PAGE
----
With a folksy voice, Betty Sweet draws us into the bygone world of the 1960s, when iconic Chevy Impalas fill the roads and the conflict in Vietnam hovers like a thundercloud. The novel revolves around an odd pairing: 40-year-old, newly widowed Betty and her 5-year-old biracial nephew, Hugo. Betty feeds Hugo’s heart with story after story, and he opens and grows despite all that has happened to him. Bit by bit, Betty relinquishes her rosy reality as she confronts her own suffering and then the suffering of those around her. What of those bruises on Hugo’s arms? What of her estranged sister’s seemingly endless struggle with mental illness? This novel’s meandering pace is refreshing as it reminds us of God’s presence with us in our suffering. (Revell)

Their Eyes Were Watching God (Audiobook)

By Zora Neale Hurston, narrated by Ruby Dee
Reviewed by Michelle Loyd-Paige

Originally published in 1937, this classic novel is a glimpse into Black life during the early years of the 20th century. It follows the life of Janie Crawford and the development of Eatonville, Fla. Four themes weave in and out of Janie’s story: longing for love, the role of women, racial oppression, and the will of God. The audiobook is narrated by Ruby Dee, whose rich voice masterfully conveys the earthiness and cadence of rural Southerners. Listening takes us back into time and connects us to the present; it reminds us of how far we have come and how far we have yet to go in race and gender relations. (HarperAudio)

My Friend Kaden

By Erin Ondersma
Reviewed by Sonya VanderVeen Feddema

This informative children’s picture book shares the story of a boy named Kaden who has autism. Through the voice of Kaden’s fictional day-care friend, children learn about the limitations Kaden faces, but more importantly they discover all that Kaden contributes to his family and friends. The narrator concludes, “If Kaden could use his voice to talk to you, he would say, ‘I am different from you in a lot of ways. But mostly, I am just the same.’” Ondersma’s warm, gentle illustrations and caring, sensitive narrative capture the beauty and uniqueness of a boy with autism and the loving community in which he spends his days. An excellent resource for parents, teachers, and caregivers to teach children about God’s love and purpose for all people regardless of their abilities. (Black Rose Writing)


By Randy Wayne White
Reviewed by Sonya VanderVeen Feddema

In this fast-paced, adventurous novel for middle-school readers, Doc Ford, a marine biologist in Florida, invites three children—Luke, Maribel, and Sabina—to help him on a new research project: tagging sharks to protect the threatened shark population from poachers who cut off the creatures’ fins to be used in shark fin soup. Luke has just moved from Ohio to Florida to live with his grandfather, leaving behind sadness and burdens too heavy for him to cope with. Sisters Maribel and Sabina are newcomers too. They escaped the hardships of life in Cuba on a raft, with all the dangers and deprivations that entailed. White weaves together adept characterization, marine biology, a compelling plot, and a glimpse of the reality faced by newcomers. Some profanity. (Roaring Brook Press)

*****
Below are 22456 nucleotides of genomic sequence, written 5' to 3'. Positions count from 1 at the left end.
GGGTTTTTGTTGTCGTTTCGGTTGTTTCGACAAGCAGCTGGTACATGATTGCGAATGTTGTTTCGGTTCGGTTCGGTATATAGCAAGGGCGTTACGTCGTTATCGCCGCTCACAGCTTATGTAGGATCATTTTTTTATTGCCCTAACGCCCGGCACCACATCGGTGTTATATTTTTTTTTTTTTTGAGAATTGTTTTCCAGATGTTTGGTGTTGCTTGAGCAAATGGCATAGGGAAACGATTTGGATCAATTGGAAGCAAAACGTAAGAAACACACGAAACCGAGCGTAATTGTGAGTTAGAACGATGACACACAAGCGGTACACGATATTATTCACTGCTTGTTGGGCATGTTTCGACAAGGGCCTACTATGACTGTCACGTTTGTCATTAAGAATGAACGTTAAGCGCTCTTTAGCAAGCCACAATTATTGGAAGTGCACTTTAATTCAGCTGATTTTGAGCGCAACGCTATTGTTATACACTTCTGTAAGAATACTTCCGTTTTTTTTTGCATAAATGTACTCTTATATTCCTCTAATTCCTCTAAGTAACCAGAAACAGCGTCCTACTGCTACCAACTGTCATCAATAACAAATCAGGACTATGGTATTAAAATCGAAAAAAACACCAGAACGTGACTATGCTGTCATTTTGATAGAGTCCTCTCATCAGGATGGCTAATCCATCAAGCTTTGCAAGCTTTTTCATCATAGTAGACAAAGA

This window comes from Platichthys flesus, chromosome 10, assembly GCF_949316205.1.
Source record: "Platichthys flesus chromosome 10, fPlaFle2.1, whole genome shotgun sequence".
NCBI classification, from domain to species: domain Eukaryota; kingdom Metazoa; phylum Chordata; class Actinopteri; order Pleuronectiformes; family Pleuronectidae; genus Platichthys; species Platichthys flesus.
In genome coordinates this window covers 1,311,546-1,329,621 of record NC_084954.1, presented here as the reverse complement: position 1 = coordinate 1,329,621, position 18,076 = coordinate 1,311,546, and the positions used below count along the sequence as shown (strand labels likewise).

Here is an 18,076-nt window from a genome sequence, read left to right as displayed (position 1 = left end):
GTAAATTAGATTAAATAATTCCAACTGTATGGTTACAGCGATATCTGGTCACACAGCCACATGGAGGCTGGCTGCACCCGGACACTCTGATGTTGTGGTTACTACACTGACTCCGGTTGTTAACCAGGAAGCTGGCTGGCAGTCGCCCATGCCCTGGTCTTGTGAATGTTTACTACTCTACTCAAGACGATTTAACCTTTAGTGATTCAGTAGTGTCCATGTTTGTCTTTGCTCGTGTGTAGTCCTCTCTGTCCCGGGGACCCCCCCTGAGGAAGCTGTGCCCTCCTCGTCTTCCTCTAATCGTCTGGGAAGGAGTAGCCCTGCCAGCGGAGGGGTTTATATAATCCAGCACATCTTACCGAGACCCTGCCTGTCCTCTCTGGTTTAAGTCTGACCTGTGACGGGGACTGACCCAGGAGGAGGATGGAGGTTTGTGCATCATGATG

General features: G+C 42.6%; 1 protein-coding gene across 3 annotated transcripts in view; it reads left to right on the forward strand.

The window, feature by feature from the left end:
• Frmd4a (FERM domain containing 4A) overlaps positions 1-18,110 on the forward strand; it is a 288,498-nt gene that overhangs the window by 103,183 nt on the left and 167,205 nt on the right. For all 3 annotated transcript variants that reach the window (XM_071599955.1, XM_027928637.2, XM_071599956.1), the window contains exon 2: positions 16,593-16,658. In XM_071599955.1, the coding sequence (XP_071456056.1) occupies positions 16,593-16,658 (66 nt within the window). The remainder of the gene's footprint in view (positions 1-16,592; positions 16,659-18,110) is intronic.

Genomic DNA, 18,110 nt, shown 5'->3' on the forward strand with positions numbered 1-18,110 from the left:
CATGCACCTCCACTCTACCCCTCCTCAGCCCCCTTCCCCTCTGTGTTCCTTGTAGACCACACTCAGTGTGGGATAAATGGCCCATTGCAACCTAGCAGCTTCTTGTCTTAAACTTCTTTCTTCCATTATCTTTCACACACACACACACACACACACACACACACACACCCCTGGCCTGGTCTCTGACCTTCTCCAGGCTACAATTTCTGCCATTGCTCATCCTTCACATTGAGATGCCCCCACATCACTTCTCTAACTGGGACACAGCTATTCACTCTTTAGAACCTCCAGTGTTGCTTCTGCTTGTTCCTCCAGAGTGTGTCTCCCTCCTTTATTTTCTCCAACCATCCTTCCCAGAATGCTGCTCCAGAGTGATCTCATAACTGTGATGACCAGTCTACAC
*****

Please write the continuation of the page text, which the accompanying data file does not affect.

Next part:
Dark Was the Night: Blind Willie Johnson’s Journey to the Stars

By Gary Golio, illustrated by E. B. Lewis
Reviewed by Sonya VanderVeen Feddema

Born in Texas in 1897, Willie Johnson grew up to love singing. When his father recognized Willie’s passion, he made his son a cigar box guitar, and Willie learned to play it. A few years later, darkness descended on Willie’s life. His mother died, and, at the age of 7 or 8, Willie became blind. In the years following, Willie became a recording artist. In 1977, decades after Willie’s death, his song Dark Was the Night was chosen to “represent humanity” on the Golden Record (along with pieces by Bach and Beethoven and songs from various global cultures) carried into space on Voyager I. Renowned illustrator E. B. Lewis has once again created sensitive art for young children to complement Gary Golio’s compassionate, stirring narrative. (Nancy Paulsen Books)

The Summer We Found the Baby

By Amy Hest
Reviewed by Sonya VanderVeen Feddema

Eleven-year-old Julie Sweet, her 6-year-old sister Martha, and their 12-year-old neighbor Bruno Ben-Eli live on Belle Beach, Long Island. It seems like an idyllic summer setting for the three children, but World War II, though being fought on foreign soil, has life-changing implications for them. What begins as an average day soon becomes anything but routine as Julie and Martha discover a baby in a basket on the steps of the new children’s library and Bruno watches from a distance. What follows is a masterfully crafted unfolding of surprises, with poignant revelations of secrets and the children’s private musings. Hest deals age-sensitively with the consequences of war and portrays families as places where children are loved, nurtured, and offered hope even when life is difficult. (Candlewick)